RPG Investment Advice For Long Term Goals
March 13, 2017 Dan Burger
RPG programming remains a hugely important skill in the IBM Power Systems niche where the IBM i lives. It shares that space with other languages such as Java, PHP, a few fourth-generation options and a host of open source options. More than once in its long life, RPG has been declared dead.
Like an untended plant, some IBM i shops have let RPG die. It lingers on with little or no nourishment in other organizations. But it’s also doing very well as a modern language when in the hands of skilled programmers. Who are the skilled programmers and what are they doing that’s keeping RPG active and alert in its old age?
There are three important factors: the use of a modern editing tool, the avoidance of old fixed-format, columnar RPG coding techniques, and the involvement of a mentor who leads the modernization efforts of code and coders.
Last week, I sat in on a webinar titled Be the Best IBM i Developer You Can Be. It featured IBM Power Systems Champion Trevor Perry tossing questions at IBM Power Systems Champion Jon Paris. Both champions have seen RPG at its best and worst. Here are some of the webinar’s highlights–insights and advice from Paris.
The biggest problems for new RPG developers–whether they are fresh out of school or coming to an IBM i environment from another platform or language–is the same problem existing developers find. There is very little focus on application documentation within IBM i shops.
Paris says the best opportunity to change this shortcoming is to encourage the new RPG developers to begin writing codes to standards and documenting accordingly.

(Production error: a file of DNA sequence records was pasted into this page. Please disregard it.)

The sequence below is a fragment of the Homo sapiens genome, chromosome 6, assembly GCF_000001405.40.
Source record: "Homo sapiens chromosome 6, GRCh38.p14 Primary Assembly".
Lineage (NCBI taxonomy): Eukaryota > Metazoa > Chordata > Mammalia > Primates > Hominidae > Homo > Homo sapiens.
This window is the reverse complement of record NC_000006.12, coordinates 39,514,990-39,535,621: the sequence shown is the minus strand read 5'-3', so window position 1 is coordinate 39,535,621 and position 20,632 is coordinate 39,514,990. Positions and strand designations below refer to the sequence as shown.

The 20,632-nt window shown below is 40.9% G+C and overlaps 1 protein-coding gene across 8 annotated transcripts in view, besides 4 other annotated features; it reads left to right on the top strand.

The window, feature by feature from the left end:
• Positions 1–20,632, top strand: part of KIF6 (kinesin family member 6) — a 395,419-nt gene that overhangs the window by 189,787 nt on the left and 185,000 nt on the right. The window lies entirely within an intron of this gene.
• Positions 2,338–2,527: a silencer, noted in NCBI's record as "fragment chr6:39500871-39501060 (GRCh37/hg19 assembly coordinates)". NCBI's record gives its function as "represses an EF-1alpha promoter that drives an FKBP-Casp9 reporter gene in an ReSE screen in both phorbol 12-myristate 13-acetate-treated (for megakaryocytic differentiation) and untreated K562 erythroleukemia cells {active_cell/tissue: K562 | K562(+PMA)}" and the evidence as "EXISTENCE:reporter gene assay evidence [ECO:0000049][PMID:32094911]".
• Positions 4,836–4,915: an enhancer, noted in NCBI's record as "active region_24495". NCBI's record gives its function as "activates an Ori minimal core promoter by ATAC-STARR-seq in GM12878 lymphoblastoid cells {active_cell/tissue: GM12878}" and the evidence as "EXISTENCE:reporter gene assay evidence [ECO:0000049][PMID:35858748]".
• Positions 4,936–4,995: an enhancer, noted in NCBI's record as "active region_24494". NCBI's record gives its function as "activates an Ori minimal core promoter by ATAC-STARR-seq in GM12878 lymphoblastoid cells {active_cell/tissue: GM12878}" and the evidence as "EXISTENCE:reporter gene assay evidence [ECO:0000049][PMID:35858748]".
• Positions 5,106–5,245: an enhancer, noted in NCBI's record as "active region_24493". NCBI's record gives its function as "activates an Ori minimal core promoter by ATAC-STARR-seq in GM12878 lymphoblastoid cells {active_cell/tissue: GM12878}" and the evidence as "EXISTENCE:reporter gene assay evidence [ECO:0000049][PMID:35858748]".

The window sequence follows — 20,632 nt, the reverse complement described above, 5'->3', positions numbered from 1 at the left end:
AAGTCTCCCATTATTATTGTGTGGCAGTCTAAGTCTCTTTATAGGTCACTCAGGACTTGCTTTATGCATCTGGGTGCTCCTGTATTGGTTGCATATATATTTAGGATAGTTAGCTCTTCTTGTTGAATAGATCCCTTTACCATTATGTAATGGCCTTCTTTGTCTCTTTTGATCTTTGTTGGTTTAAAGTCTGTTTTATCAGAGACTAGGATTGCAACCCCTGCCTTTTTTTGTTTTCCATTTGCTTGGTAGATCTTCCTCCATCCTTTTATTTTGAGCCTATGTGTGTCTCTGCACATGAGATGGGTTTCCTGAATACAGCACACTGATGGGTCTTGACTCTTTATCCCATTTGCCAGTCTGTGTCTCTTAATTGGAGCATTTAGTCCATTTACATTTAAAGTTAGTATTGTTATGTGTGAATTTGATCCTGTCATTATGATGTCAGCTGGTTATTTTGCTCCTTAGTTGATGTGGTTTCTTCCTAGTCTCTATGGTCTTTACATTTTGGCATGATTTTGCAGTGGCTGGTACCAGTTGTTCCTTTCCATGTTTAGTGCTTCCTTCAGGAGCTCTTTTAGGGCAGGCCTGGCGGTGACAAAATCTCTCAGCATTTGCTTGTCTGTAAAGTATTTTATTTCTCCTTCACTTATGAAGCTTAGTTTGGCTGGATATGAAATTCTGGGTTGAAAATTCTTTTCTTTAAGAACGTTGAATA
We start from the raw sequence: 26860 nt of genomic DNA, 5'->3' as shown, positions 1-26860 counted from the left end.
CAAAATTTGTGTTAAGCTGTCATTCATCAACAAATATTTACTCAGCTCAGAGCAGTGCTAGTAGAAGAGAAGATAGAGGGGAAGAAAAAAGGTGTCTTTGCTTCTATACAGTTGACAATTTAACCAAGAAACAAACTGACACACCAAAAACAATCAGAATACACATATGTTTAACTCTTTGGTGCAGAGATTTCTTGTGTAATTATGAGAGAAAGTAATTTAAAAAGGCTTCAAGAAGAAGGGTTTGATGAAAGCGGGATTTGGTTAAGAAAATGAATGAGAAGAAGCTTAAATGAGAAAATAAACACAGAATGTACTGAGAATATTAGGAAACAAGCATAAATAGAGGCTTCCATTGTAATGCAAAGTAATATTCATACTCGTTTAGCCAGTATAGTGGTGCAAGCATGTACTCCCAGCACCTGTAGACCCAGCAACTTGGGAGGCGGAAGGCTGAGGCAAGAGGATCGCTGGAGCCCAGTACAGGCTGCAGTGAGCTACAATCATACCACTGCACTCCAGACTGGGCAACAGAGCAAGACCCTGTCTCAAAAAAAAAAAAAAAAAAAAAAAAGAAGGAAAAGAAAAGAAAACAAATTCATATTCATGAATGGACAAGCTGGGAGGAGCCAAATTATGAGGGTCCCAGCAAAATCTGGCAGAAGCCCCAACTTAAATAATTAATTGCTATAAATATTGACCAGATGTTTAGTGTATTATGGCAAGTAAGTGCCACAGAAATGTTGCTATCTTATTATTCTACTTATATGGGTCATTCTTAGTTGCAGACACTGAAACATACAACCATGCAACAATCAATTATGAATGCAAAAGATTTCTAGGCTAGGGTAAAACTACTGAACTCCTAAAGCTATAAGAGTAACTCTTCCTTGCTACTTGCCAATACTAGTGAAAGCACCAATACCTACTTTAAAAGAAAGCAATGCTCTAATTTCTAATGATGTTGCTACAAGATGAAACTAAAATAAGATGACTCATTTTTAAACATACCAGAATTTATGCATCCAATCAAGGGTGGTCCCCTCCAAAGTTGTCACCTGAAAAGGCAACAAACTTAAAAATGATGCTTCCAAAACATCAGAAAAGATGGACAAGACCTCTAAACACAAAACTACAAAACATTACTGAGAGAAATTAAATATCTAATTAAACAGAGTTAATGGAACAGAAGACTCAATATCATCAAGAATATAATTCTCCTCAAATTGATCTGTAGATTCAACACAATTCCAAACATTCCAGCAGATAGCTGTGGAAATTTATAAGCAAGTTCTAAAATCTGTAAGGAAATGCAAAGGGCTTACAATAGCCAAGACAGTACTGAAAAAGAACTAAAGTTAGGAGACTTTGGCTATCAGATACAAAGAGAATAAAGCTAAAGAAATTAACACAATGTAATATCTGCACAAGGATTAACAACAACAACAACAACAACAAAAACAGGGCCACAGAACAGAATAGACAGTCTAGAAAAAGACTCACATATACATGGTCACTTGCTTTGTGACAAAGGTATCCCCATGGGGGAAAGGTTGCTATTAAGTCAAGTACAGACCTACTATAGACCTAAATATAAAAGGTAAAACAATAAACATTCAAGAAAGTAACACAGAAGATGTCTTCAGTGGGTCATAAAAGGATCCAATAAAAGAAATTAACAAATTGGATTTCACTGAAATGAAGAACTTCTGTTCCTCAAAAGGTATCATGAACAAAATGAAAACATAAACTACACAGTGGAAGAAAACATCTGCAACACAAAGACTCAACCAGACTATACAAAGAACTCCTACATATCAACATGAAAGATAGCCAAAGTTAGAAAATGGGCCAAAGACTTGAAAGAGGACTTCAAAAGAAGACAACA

To keep programmers enthusiastic and interested in RPG, Paris advises that new programmers be shielded from old code.
“If you have a lot of creaking, RPG III-style code laying around and it’s causing you maintenance issues, don’t try to teach new people to use it,” he warns. “If you show fixed-format, columnar RPG to programmers who have never seen RPG before, they will never become enthusiastic about RPG programming. They will never fall in love with the language. They will never appreciate it. Show them RPG code that looks modern, that looks the way they are used to programming, and they will get the hang of it and they will like it.”
Most IBM i programmers believe that RPG is the best language for writing business apps. Even those who know multiple languages choose RPG for business apps more often than not. Developers that come from backgrounds outside RPG Java, PHP and the prominent open source languages can use the tools they are accustomed to while developing for i, making the system far more open than it once was and is often given credit for.
Paris’ advice for companies that want to modernize their IT environments and developers who want to modernize their skills is to add another language that can be used on the platform.
“I recommend PHP to RPGers because it can be written procedurally and then gently move into the object oriented development world, which is often difficult for people who have coded in procedural languages for many years,” says Paris. “It doesn’t matter what you do. Learn something new and apply it to your RPG. It becomes circular process. Learning another language improves your RPG. Improving your RPG challenges, you to do more with other languages and so on.”
To watch the entire webinar, click this link.